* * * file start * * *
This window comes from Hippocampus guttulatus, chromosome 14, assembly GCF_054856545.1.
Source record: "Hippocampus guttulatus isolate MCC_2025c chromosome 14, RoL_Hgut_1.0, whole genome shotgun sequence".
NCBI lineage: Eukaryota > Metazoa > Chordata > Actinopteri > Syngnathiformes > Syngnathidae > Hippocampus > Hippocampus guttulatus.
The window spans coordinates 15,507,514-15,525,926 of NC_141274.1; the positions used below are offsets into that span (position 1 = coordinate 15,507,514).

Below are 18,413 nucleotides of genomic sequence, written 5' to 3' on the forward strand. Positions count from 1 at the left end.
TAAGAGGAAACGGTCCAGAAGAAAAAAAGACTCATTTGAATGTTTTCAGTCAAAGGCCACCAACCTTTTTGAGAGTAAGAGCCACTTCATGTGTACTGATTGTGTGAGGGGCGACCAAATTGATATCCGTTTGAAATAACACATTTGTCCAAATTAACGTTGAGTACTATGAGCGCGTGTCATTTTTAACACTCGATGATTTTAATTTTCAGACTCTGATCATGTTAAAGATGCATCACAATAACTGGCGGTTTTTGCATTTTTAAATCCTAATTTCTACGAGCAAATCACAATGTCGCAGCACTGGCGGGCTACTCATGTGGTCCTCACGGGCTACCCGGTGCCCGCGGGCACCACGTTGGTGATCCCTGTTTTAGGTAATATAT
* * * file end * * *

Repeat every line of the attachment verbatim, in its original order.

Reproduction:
This window comes from Hippocampus guttulatus, chromosome 14, assembly GCF_054856545.1.
Source record: "Hippocampus guttulatus isolate MCC_2025c chromosome 14, RoL_Hgut_1.0, whole genome shotgun sequence".
NCBI lineage: Eukaryota > Metazoa > Chordata > Actinopteri > Syngnathiformes > Syngnathidae > Hippocampus > Hippocampus guttulatus.
The window spans coordinates 15,507,514-15,525,926 of NC_141274.1; the positions used below are offsets into that span (position 1 = coordinate 15,507,514).

Below are 18,413 nucleotides of genomic sequence, written 5' to 3' on the forward strand. Positions count from 1 at the left end.
TAAGAGGAAACGGTCCAGAAGAAAAAAAGACTCATTTGAATGTTTTCAGTCAAAGGCCACCAACCTTTTTGAGAGTAAGAGCCACTTCATGTGTACTGATTGTGTGAGGGGCGACCAAATTGATATCCGTTTGAAATAACACATTTGTCCAAATTAACGTTGAGTACTATGAGCGCGTGTCATTTTTAACACTCGATGATTTTAATTTTCAGACTCTGATCATGTTAAAGATGCATCACAATAACTGGCGGTTTTTGCATTTTTAAATCCTAATTTCTACGAGCAAATCACAATGTCGCAGCACTGGCGGGCTACTCATGTGGTCCTCACGGGCTACCCGGTGCCCGCGGGCACCACGTTGGTGATCCCTGTTTTAGGTAATATAT